I don't know if I've ever had songs this viciously stuck in my head before. Think Roky Erickon-style guitar work over Lillingtons-style vocals. The Mind Spiders came highly recommended by traveling companions, but it just didn't seem to be worth waiting around for as more kids gathered to make water harder to come by. The band's sound brings to mind the image of some guy being too metaphorical about a break-up in a Wes Anderson movie, or something.
Mohawk: Wiccans, Effluxus, The Vaginors, Terveet Kadeet, & Framtid
This was the crustiest show of the fest. One of Texas' best hardcore bands (and not remotely crusty at all) Wiccans opened the show and absolutely killed it. Apparently throwing a new guitarist into the mix, the band played more songs off of its old record and the crowd went ape shit. You should try to imagine it like if Negative Approach or Black SS had weird jam band parts that were appropriate, instead of intolerable.
Effluxus played a very "by the book" d-beat set. It wouldn't be too hard to guess that a song would be titled 'Destructionihilation" or something equally reminiscent of dystopian wastelands with bum flaps used as tribal flags. The Vaginors from Australia were definitely the most glamorous band of the fest, but didn't sound like New York Dolls. The Vaginors sound more like Surf Nazis Must Die if they got into leopard print. The band did a great job of making a mosh pit very confused, sexually.
Terveet Kadet came in from Finland and was definitely a d-beat band, but didn't have nearly the copious amounts of noise and scrambled clusterfuck-ness going on. The band almost sounded more thrashy than d-beat. Anyway, Terveet Kadet finished up and anticipation built for Framtid to play its first U.S. show ever. We all went rushing back in and saw one of the best Japanese d-beat bands headline the night. Everyone went nuts and almost everyone got along. There were some technical problems with the bass that led to an awkward five-minute pause, but the band just kicked right back into the remaining 25-ish minutes of its set. Framtid did quite alright for a first time in America, sticking out as one of the best headliners.
Click through to the next page for day three.
Day Three: June 1, 2013
By the third day of Chaos in Tejas people had figured out what to do: Sleep as late as possible (unless you want "continental breakfast" at 6-10 a.m.), go swimming, then eat and head to a day show. Less people were sunburned as badly or limping from the adjustment to the terrible pavement. People were starting to drink a lot more booze, too.
Trailer Space Records: Nuke Cult, Sucked Dry, Lumpy & The Dumpers
This show also featured other bands. But Acid Reflux was playing a "secret" reunion at Hotel Vegas, so we all kept running back and forth between venues to see if it was possible to have our cake and stomp on it too. Nope. Most of the other bands on this show had played at least two shows at Chaos already, or played the first show of the fest. I mention these bands because something of note happened: Nuke Cult made the venue owner angry. I guess somebody hurt a member of the audience during the slam-a-thon and broke something. It put a hiccup in the show's rapid pace. KC's Sucked Dry played and got one killer song in before the bass cab broke and ground the show to another halt. It was replaced and Sucked Dry ruled while people did somersaults (not a metaphor).
Lumpy and the Dumpers played last, after trying to weasel onto the end of the Acid Reflux show. The band played one of the best sets I've ever seen in its year of existence. Martin peed his pants. Johnny broke a throne and played standing up. B.O. did the duck walk into jumping high five's with out screwing up a lead. Ben "the Smith" Fox laid down on the ground for a while. Everyone went nuts and LTD's got rid of all records and shirts to the grateful kids who stayed.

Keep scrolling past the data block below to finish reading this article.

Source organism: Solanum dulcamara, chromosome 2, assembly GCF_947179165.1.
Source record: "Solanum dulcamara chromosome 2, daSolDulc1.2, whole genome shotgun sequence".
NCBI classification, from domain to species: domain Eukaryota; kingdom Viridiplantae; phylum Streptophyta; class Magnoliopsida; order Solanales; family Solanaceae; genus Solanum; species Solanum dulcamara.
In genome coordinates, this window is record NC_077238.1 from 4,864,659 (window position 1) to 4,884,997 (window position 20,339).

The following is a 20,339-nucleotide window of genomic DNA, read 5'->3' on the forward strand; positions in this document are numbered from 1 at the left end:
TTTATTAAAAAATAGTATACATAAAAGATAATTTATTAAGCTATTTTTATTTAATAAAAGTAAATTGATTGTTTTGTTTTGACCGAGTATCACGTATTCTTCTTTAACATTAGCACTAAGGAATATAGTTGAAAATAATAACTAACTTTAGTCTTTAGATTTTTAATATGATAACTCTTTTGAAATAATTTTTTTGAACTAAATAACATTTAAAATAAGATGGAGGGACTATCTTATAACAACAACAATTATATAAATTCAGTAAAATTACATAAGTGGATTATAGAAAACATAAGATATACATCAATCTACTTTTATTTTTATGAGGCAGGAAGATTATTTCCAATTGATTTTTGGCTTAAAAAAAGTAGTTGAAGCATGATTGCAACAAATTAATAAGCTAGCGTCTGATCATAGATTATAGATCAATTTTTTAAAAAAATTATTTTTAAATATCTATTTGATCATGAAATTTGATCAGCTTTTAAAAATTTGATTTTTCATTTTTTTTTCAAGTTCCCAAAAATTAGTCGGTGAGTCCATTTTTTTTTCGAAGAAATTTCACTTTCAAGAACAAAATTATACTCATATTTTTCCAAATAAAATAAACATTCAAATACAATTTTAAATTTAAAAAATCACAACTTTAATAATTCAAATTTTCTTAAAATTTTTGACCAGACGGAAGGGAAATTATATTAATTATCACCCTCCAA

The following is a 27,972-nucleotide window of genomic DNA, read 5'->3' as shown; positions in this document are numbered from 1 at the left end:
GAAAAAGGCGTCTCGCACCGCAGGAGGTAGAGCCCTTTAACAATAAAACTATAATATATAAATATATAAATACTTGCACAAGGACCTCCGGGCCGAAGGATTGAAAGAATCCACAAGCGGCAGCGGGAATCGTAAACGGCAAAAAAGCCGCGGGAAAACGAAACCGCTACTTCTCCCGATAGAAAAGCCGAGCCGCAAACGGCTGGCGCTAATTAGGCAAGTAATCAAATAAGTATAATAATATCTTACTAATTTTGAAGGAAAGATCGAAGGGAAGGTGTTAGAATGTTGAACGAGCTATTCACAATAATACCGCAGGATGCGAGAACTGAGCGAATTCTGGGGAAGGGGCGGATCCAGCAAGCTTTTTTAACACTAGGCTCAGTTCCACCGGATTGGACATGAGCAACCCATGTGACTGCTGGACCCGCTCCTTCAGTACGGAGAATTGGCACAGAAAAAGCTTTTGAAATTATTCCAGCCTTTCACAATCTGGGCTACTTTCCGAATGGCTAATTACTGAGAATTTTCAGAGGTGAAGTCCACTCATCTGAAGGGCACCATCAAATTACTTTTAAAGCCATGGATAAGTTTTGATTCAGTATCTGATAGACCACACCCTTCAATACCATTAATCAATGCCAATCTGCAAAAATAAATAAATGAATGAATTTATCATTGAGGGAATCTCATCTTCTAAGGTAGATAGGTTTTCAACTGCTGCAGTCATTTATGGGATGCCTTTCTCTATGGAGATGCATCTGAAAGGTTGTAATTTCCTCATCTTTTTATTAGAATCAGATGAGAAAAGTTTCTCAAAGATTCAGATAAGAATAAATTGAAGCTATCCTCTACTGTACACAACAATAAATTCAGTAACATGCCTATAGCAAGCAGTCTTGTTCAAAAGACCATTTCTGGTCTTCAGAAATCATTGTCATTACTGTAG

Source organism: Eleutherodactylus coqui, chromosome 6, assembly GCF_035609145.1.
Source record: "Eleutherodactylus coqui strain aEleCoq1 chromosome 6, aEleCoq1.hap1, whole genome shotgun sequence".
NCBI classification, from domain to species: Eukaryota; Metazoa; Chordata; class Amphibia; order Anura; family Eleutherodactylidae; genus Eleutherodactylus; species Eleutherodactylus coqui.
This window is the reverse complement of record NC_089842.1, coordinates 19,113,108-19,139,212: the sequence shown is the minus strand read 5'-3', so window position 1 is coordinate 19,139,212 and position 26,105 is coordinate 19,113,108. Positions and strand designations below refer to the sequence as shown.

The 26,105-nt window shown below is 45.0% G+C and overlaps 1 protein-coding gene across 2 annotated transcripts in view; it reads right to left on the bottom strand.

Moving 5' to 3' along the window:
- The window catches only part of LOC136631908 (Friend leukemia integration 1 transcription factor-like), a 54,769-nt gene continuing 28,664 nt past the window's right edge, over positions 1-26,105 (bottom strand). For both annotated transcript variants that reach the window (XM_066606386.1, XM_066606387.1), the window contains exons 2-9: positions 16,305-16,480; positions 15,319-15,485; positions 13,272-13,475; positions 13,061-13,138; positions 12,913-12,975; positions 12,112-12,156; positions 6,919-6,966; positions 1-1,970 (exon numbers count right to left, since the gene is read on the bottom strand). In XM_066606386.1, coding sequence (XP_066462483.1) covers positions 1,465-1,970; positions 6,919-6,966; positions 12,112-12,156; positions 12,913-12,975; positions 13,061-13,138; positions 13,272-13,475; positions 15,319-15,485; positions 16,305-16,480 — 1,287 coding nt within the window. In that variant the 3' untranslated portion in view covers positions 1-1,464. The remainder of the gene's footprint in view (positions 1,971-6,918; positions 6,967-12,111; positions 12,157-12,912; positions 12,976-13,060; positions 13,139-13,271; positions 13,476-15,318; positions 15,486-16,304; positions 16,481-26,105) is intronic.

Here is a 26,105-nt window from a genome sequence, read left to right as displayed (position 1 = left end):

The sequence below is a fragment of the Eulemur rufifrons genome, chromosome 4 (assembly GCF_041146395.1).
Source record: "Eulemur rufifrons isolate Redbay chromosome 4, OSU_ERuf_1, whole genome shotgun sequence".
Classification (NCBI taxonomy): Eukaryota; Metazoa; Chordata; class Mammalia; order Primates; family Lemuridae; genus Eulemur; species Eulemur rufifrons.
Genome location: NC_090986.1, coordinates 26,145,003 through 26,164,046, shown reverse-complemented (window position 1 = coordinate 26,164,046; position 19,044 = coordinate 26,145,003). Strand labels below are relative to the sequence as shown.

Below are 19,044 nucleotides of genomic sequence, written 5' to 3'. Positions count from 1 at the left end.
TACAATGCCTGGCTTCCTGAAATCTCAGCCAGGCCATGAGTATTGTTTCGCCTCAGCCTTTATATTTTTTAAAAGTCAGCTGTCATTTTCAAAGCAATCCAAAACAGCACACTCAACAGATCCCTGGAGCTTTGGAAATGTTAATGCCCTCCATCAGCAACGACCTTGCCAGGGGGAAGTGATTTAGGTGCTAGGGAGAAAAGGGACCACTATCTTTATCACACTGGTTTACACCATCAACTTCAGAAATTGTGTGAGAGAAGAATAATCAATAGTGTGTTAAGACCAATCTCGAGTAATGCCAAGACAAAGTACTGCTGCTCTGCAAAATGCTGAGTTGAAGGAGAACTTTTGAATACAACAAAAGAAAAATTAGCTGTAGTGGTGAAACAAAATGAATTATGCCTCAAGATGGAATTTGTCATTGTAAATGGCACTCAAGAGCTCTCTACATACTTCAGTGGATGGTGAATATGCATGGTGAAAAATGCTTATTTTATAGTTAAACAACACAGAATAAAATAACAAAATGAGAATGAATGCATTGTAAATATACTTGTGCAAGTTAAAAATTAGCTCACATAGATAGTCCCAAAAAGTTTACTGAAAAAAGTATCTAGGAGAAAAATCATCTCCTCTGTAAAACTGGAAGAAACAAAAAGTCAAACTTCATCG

Cheer Up Charlie's/11 East Fifth Street: Total Control & Merchandise/Sudor, No Tolerance, Criminal Damage, Los Crudos
Right next to Hotel Vegas and the food truck "court" was Cheer Up Charlie's, an outdoor venue hosting one of the most hyped, post-punk "indie" shows of the weekend. Total Control went on and did a good job of being a hybrid of accessible and abrasive at the same time. A friend was staring at two "locals" and heard one of them compare Total Control to Nirvana. He then proceeded to inform his compatriots that he wanted to "stab that idiot to bits, then take his bones, sharpen them and stab his friend in the throat." TC finished and it was time to run over to catch Spain's Sudor play a rippingly tight set of later Poison Idea-esque hardcore.
Next, another sweaty march back to Cheer up Charlie's for Merchandise. Never has so much aggressive stage diving been done to such Robert Smith/Morrissey-inspired songs. Merchandise was tight and had the crowd in the palm of it's hand. After a shorter set than expected and another hustle to East Fifth, I was able to catch No Tolerance, one of the verrrrrrry few Straight-edge acts represented on the entire fest. No Tolerance got the dudes in their fresh Ebay-scored t-shirt finds going with ignorant stage-dives and massive pile-ons to their Lockin' Out Records-sounding set. Criminal Damage started playing pretty soon after, and had a definite Blitz worship thing going on which A) rules and 2) worked with the pace of bands being so different all day.
Los Crudos was ready to take the stage around 11 p.m. As soon as the mics were on, the veteran punk band blasted through five songs at a time, mainly in Spanish. It sounded like they hadn't missed a day in the past fifteen years of non-existence. Singer Martin Sorrondeguy gave eloquent speeches about the hardships Latin-Americans face and seemed genuinely concerned with passing the information along in a healthy, creative way, to deal with his rage about the issues. It was a hell of an experience, to be in that humid hangar with all that tension release literally flying through the air (in the form of either stage dives or fireworks). Los Crudos used hardcore punk to deal with harsh, cruel reality. On this night they helped everyone else in that crowd deal with it too, just by playing 30+ minutes of break-neck speed hardcore songs. This is why the best bands do things, period.